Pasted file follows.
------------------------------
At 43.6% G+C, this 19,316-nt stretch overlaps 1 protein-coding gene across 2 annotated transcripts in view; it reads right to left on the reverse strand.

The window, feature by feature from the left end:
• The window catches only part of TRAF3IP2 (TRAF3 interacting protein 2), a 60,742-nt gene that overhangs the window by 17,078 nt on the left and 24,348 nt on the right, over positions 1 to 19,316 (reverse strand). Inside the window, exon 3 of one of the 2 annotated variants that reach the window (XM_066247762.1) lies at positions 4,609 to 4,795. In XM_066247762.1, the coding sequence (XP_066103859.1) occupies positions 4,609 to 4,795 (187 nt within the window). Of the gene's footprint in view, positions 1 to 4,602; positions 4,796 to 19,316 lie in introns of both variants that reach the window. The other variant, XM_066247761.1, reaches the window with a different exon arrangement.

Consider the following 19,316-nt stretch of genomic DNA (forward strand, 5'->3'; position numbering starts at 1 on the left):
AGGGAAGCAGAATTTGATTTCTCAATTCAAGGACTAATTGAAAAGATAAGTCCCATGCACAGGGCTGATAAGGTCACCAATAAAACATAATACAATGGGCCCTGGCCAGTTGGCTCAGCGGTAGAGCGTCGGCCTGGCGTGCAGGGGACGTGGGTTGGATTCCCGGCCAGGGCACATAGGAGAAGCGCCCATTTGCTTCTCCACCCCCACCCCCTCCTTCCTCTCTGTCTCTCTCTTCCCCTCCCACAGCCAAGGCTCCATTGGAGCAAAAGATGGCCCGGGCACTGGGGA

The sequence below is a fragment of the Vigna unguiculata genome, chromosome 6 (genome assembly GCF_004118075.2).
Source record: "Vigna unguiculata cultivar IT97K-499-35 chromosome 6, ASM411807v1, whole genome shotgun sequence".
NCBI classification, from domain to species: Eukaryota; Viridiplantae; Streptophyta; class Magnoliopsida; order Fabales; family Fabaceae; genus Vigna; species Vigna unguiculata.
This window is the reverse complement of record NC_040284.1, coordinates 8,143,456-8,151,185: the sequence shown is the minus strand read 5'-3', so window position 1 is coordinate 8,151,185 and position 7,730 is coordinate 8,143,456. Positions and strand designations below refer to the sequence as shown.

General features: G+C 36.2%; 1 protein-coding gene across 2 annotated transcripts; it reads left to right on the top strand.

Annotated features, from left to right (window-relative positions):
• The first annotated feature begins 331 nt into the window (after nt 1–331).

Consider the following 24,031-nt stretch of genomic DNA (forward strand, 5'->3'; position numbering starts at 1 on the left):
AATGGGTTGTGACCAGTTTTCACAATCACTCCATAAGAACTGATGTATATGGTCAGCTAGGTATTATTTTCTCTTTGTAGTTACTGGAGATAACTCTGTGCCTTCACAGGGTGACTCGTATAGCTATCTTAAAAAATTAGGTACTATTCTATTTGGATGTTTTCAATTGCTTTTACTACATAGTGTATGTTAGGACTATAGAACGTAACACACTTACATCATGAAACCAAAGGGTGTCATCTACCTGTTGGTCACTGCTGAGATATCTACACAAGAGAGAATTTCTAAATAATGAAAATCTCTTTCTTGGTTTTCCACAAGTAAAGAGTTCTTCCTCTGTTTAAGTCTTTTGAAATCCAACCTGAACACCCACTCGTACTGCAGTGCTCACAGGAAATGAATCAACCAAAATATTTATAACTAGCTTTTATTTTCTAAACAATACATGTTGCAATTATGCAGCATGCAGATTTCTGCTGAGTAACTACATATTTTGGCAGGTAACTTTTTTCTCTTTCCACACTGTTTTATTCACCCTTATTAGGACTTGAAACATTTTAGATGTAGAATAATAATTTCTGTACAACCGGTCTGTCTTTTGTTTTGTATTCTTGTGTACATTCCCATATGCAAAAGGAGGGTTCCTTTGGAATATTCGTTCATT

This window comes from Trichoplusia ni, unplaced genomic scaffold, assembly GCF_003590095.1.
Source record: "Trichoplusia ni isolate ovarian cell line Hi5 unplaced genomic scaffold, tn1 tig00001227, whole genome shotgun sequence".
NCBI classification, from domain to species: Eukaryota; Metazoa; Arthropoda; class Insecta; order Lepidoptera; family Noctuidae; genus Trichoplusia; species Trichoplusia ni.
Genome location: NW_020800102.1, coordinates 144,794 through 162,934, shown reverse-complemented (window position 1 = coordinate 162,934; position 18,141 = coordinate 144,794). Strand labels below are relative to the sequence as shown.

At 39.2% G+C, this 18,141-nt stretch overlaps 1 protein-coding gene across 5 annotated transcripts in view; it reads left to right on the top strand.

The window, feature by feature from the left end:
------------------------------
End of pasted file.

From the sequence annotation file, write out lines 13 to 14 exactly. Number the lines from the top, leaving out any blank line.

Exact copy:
Consider the following 24,031-nt stretch of genomic DNA (forward strand, 5'->3'; position numbering starts at 1 on the left):
AATGGGTTGTGACCAGTTTTCACAATCACTCCATAAGAACTGATGTATATGGTCAGCTAGGTATTATTTTCTCTTTGTAGTTACTGGAGATAACTCTGTGCCTTCACAGGGTGACTCGTATAGCTATCTTAAAAAATTAGGTACTATTCTATTTGGATGTTTTCAATTGCTTTTACTACATAGTGTATGTTAGGACTATAGAACGTAACACACTTACATCATGAAACCAAAGGGTGTCATCTACCTGTTGGTCACTGCTGAGATATCTACACAAGAGAGAATTTCTAAATAATGAAAATCTCTTTCTTGGTTTTCCACAAGTAAAGAGTTCTTCCTCTGTTTAAGTCTTTTGAAATCCAACCTGAACACCCACTCGTACTGCAGTGCTCACAGGAAATGAATCAACCAAAATATTTATAACTAGCTTTTATTTTCTAAACAATACATGTTGCAATTATGCAGCATGCAGATTTCTGCTGAGTAACTACATATTTTGGCAGGTAACTTTTTTCTCTTTCCACACTGTTTTATTCACCCTTATTAGGACTTGAAACATTTTAGATGTAGAATAATAATTTCTGTACAACCGGTCTGTCTTTTGTTTTGTATTCTTGTGTACATTCCCATATGCAAAAGGAGGGTTCCTTTGGAATATTCGTTCATT